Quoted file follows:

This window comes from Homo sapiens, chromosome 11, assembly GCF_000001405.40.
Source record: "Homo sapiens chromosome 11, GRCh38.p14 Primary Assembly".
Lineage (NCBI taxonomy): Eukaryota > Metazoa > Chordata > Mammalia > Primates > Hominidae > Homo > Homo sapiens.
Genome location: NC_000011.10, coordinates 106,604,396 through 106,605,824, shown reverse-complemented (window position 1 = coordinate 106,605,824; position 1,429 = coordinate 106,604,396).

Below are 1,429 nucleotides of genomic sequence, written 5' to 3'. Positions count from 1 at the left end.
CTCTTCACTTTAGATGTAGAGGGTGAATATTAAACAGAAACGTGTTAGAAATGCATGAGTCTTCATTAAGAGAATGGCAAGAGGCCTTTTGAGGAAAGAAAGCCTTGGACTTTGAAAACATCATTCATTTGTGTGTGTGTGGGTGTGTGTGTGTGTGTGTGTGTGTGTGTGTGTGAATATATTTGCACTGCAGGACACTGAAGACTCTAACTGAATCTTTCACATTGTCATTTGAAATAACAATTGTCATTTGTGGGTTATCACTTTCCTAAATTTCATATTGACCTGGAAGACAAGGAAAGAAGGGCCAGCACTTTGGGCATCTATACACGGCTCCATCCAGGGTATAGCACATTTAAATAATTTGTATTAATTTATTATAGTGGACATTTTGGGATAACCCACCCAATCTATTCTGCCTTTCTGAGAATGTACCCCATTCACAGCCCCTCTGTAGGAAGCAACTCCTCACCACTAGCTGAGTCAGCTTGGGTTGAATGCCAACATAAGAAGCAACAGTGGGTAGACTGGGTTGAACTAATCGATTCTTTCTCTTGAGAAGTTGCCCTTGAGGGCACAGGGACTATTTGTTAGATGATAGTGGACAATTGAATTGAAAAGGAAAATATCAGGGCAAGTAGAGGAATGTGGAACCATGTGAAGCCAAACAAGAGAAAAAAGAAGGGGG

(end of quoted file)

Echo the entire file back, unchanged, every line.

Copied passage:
This window comes from Homo sapiens, chromosome 11, assembly GCF_000001405.40.
Source record: "Homo sapiens chromosome 11, GRCh38.p14 Primary Assembly".
Lineage (NCBI taxonomy): Eukaryota > Metazoa > Chordata > Mammalia > Primates > Hominidae > Homo > Homo sapiens.
Genome location: NC_000011.10, coordinates 106,604,396 through 106,605,824, shown reverse-complemented (window position 1 = coordinate 106,605,824; position 1,429 = coordinate 106,604,396).

Below are 1,429 nucleotides of genomic sequence, written 5' to 3'. Positions count from 1 at the left end.
CTCTTCACTTTAGATGTAGAGGGTGAATATTAAACAGAAACGTGTTAGAAATGCATGAGTCTTCATTAAGAGAATGGCAAGAGGCCTTTTGAGGAAAGAAAGCCTTGGACTTTGAAAACATCATTCATTTGTGTGTGTGTGGGTGTGTGTGTGTGTGTGTGTGTGTGTGTGTGTGAATATATTTGCACTGCAGGACACTGAAGACTCTAACTGAATCTTTCACATTGTCATTTGAAATAACAATTGTCATTTGTGGGTTATCACTTTCCTAAATTTCATATTGACCTGGAAGACAAGGAAAGAAGGGCCAGCACTTTGGGCATCTATACACGGCTCCATCCAGGGTATAGCACATTTAAATAATTTGTATTAATTTATTATAGTGGACATTTTGGGATAACCCACCCAATCTATTCTGCCTTTCTGAGAATGTACCCCATTCACAGCCCCTCTGTAGGAAGCAACTCCTCACCACTAGCTGAGTCAGCTTGGGTTGAATGCCAACATAAGAAGCAACAGTGGGTAGACTGGGTTGAACTAATCGATTCTTTCTCTTGAGAAGTTGCCCTTGAGGGCACAGGGACTATTTGTTAGATGATAGTGGACAATTGAATTGAAAAGGAAAATATCAGGGCAAGTAGAGGAATGTGGAACCATGTGAAGCCAAACAAGAGAAAAAAGAAGGGGG